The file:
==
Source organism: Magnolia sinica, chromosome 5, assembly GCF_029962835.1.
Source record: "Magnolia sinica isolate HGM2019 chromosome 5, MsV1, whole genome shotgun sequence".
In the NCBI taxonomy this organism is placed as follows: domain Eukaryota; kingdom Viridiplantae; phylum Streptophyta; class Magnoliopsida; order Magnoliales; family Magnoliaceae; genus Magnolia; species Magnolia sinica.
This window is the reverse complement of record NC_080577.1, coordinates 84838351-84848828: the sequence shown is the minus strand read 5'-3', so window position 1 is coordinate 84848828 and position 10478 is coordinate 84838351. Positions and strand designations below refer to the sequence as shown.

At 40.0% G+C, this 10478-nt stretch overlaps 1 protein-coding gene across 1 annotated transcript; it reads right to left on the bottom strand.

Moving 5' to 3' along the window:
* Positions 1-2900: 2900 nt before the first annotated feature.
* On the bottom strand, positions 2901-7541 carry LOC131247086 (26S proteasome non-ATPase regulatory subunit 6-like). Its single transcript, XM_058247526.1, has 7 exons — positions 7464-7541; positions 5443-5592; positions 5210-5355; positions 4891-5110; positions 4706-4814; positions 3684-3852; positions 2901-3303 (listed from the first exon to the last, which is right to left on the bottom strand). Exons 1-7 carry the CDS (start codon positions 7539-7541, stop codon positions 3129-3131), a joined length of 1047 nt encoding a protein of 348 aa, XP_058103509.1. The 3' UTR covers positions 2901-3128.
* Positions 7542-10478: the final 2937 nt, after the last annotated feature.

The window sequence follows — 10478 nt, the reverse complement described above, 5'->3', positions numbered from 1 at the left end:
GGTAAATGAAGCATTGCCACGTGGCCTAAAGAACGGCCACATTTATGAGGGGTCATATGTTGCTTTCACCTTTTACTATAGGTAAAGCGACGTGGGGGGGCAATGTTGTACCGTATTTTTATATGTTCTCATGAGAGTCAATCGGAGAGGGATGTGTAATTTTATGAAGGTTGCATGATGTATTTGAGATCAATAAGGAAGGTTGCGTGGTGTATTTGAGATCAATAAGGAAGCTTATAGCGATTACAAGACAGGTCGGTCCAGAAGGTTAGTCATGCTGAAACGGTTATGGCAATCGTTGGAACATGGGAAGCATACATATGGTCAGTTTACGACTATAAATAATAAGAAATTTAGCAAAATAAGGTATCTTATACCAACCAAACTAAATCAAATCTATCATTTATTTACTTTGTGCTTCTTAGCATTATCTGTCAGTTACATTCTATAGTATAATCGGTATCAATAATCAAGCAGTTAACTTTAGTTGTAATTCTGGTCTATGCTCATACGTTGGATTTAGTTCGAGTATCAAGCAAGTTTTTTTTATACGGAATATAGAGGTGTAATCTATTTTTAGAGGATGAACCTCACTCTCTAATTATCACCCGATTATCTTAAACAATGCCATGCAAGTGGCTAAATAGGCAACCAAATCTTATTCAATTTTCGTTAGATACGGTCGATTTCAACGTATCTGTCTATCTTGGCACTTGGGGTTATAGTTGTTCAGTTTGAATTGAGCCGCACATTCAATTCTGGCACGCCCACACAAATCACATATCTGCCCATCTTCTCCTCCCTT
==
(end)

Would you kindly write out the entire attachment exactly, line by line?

Source organism: Magnolia sinica, chromosome 5, assembly GCF_029962835.1.
Source record: "Magnolia sinica isolate HGM2019 chromosome 5, MsV1, whole genome shotgun sequence".
In the NCBI taxonomy this organism is placed as follows: domain Eukaryota; kingdom Viridiplantae; phylum Streptophyta; class Magnoliopsida; order Magnoliales; family Magnoliaceae; genus Magnolia; species Magnolia sinica.
This window is the reverse complement of record NC_080577.1, coordinates 84838351-84848828: the sequence shown is the minus strand read 5'-3', so window position 1 is coordinate 84848828 and position 10478 is coordinate 84838351. Positions and strand designations below refer to the sequence as shown.

At 40.0% G+C, this 10478-nt stretch overlaps 1 protein-coding gene across 1 annotated transcript; it reads right to left on the bottom strand.

Moving 5' to 3' along the window:
* Positions 1-2900: 2900 nt before the first annotated feature.
* On the bottom strand, positions 2901-7541 carry LOC131247086 (26S proteasome non-ATPase regulatory subunit 6-like). Its single transcript, XM_058247526.1, has 7 exons — positions 7464-7541; positions 5443-5592; positions 5210-5355; positions 4891-5110; positions 4706-4814; positions 3684-3852; positions 2901-3303 (listed from the first exon to the last, which is right to left on the bottom strand). Exons 1-7 carry the CDS (start codon positions 7539-7541, stop codon positions 3129-3131), a joined length of 1047 nt encoding a protein of 348 aa, XP_058103509.1. The 3' UTR covers positions 2901-3128.
* Positions 7542-10478: the final 2937 nt, after the last annotated feature.

The window sequence follows — 10478 nt, the reverse complement described above, 5'->3', positions numbered from 1 at the left end:
GGTAAATGAAGCATTGCCACGTGGCCTAAAGAACGGCCACATTTATGAGGGGTCATATGTTGCTTTCACCTTTTACTATAGGTAAAGCGACGTGGGGGGGCAATGTTGTACCGTATTTTTATATGTTCTCATGAGAGTCAATCGGAGAGGGATGTGTAATTTTATGAAGGTTGCATGATGTATTTGAGATCAATAAGGAAGGTTGCGTGGTGTATTTGAGATCAATAAGGAAGCTTATAGCGATTACAAGACAGGTCGGTCCAGAAGGTTAGTCATGCTGAAACGGTTATGGCAATCGTTGGAACATGGGAAGCATACATATGGTCAGTTTACGACTATAAATAATAAGAAATTTAGCAAAATAAGGTATCTTATACCAACCAAACTAAATCAAATCTATCATTTATTTACTTTGTGCTTCTTAGCATTATCTGTCAGTTACATTCTATAGTATAATCGGTATCAATAATCAAGCAGTTAACTTTAGTTGTAATTCTGGTCTATGCTCATACGTTGGATTTAGTTCGAGTATCAAGCAAGTTTTTTTTATACGGAATATAGAGGTGTAATCTATTTTTAGAGGATGAACCTCACTCTCTAATTATCACCCGATTATCTTAAACAATGCCATGCAAGTGGCTAAATAGGCAACCAAATCTTATTCAATTTTCGTTAGATACGGTCGATTTCAACGTATCTGTCTATCTTGGCACTTGGGGTTATAGTTGTTCAGTTTGAATTGAGCCGCACATTCAATTCTGGCACGCCCACACAAATCACATATCTGCCCATCTTCTCCTCCCTT